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Sport Sections
Friday, January 19
New York Mets

The Numbers
94-68, .580 (5th overall)
$89.7 million (5th overall)

Runs scored:
807, 7th in NL
Runs allowed:
738, 3rd in NL
Run differential:
+69, 9th overall

Starters' ERA:
4.07, 2nd in NL
Bullpen ERA:
4.37, 8th in NL

279-208, .573 (3rd overall)
3-year payroll:
$219.9 million (5th overall)

2000 in review
What went right?
The pitchers and fielders (with a little help from Shea Stadium) combined to allow just 738 runs, third-fewest in the National League and only 24 more than Atlanta. The hitters ranked seventh in the league in run production, thanks to superstars Mike Piazza and Edgardo Alfonzo, both of whom were among the very best in the NL at their positions.

What went wrong?
Not much, until the World Series. Third baseman Robin Ventura suffered a serious decline from his excellent 1999 campaign. Bobby Jones struggled terribly before the All-Star break (but bounced back in the second half and tossed a one-hitter in October). After an amazing April, right fielder Derek Bell batted .237 the rest of the way.

In retrospect, the critical decisions were:
1. Trading for Mike Hampton. After a bizarre start -- 36 walks in his first seven starts -- Hampton settled down and finished with a 3.14 ERA, fifth-best in the NL.

2. Signing Todd Zeile. With the departure of John Olerud to his hometown, the Mets desperately needed a slugging first baseman. Zeile didn't set Flushing on fire, but he did give the Mets enough production at the plate, and even played decently in his first season as a first baseman.

3. Keeping Benny Agbayani. More on him below.

Looking ahead to 2001
Key questions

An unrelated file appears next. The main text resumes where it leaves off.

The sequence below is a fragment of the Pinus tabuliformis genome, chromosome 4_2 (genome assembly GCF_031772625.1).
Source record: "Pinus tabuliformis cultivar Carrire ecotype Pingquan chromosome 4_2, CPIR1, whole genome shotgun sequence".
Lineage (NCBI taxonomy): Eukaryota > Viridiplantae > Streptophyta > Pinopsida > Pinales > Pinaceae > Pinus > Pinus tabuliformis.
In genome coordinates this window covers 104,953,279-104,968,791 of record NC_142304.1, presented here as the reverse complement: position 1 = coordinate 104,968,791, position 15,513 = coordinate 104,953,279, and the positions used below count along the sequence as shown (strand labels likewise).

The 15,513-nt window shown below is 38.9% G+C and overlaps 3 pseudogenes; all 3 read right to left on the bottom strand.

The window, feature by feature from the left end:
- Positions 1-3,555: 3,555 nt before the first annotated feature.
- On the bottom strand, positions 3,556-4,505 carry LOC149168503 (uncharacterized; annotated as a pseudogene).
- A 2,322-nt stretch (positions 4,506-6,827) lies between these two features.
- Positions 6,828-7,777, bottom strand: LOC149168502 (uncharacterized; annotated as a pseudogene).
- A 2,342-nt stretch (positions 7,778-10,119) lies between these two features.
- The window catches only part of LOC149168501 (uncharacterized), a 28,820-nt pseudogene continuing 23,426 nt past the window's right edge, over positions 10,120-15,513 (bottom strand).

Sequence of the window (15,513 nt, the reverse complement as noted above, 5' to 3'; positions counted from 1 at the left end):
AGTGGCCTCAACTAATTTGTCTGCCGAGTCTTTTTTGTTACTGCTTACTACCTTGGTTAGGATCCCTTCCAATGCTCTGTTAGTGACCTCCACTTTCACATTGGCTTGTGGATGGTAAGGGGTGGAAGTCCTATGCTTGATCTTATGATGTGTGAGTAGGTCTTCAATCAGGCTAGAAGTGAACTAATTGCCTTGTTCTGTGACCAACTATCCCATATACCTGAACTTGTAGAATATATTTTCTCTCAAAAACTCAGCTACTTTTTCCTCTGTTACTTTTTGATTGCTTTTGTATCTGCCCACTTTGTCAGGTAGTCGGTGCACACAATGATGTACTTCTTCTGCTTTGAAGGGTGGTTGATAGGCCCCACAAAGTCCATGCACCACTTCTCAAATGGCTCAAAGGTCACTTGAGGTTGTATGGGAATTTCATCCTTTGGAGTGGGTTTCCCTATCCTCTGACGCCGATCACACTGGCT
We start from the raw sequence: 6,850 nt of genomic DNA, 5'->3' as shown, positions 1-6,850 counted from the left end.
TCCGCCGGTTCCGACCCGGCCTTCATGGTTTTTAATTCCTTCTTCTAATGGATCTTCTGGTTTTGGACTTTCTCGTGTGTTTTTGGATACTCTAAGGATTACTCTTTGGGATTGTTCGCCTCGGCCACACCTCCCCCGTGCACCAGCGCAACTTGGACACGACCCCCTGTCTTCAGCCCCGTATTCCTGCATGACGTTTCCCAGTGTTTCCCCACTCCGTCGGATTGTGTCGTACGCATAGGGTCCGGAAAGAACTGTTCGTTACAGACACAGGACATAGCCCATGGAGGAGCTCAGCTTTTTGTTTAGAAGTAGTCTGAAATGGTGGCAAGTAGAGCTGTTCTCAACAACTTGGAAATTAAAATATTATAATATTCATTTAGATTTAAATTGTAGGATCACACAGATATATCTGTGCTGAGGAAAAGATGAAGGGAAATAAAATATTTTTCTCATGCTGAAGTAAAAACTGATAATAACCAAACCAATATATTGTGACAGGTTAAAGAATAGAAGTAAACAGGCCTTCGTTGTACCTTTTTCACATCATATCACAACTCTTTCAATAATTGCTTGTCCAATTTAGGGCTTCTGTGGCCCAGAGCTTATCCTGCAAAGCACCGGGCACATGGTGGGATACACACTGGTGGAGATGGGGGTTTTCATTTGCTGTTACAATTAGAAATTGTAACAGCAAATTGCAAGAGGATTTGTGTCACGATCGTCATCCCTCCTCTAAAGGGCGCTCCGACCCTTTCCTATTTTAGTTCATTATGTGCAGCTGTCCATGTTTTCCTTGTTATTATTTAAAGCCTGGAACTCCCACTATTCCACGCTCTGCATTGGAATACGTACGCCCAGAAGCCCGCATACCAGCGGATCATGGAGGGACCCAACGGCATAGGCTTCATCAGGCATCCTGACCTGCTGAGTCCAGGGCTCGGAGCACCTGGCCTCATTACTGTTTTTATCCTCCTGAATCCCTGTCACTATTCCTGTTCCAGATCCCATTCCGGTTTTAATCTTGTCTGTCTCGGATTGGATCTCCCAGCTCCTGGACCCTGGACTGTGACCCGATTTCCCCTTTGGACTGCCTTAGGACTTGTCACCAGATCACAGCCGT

1. Who's going to play right field? The Mets wisely allowed Derek Bell to go his merry way, but unfortunately they didn't have much of a backup plan.

2. Does (Kevin Appier + Steve Trachsel) = (Mike Hampton + Bobby Jones)? Well, no. But Bobby Valentine needs to find an equation that does work, or it's going to be a long season for Mets fans accustomed to postseason parties.

Dave Campbell's
Man on the Spot
Because of what Robin Ventura did in 1999, there was still a fear factor in right-handers who faced him last year. Mike Piazza still got some pitches to hit. But if he's going to continue to hit behind Piazza in the lineup, Ventura will have to rebound. Last year's slide could be attributed to lingering effects of injuries. But he's going to have to prove that because the Mets are going to need to score a few more runs this year -- they acquired virtually no offensive help in the offseason. Everything was down for Ventura -- batting average, home runs, RBI -- last year. And he is supposed to be a big run producer for New York. If he continues to struggle at the plate, Piazza will see fewer and fewer good pitches to hit.

Can expect to play better
Third baseman Robin Ventura is not really a .301 hitter (as he was in 1999), nor is he a .232 hitter (as he was in 2000). Ventura should rebound to his typical .265 range, and if his shoulder is healthy, he'll hit 30-plus home runs.

Can expect to play worse
Nobody, really. If we have to pick one, however, it's probably Todd Zeile. He's 35, and struggled in the second half last season (.224, after hitting .305 in the first half).

Projected lineup
RF Timo Perez
2B Edgardo Alfonzo
C Mike Piazza
3B Robin Ventura
1B Todd Zeile
LF Benny Agbayani
CF Jay Payton
SS Rey Ordonez

Al Leiter
Rick Reed
Kevin Appier
Steve Trachsel
Glendon Rusch

Armando Benitez

A closer look
Let history remember that the 2000 New York Mets, who wound up in the World Series, featured a projected Opening Day outfield comprised of:

  • A 41-year-old, injury-prone left fielder who didn't want to be there;

  • A 35-year-old, injury-prone center fielder with a .388 career slugging percentage; and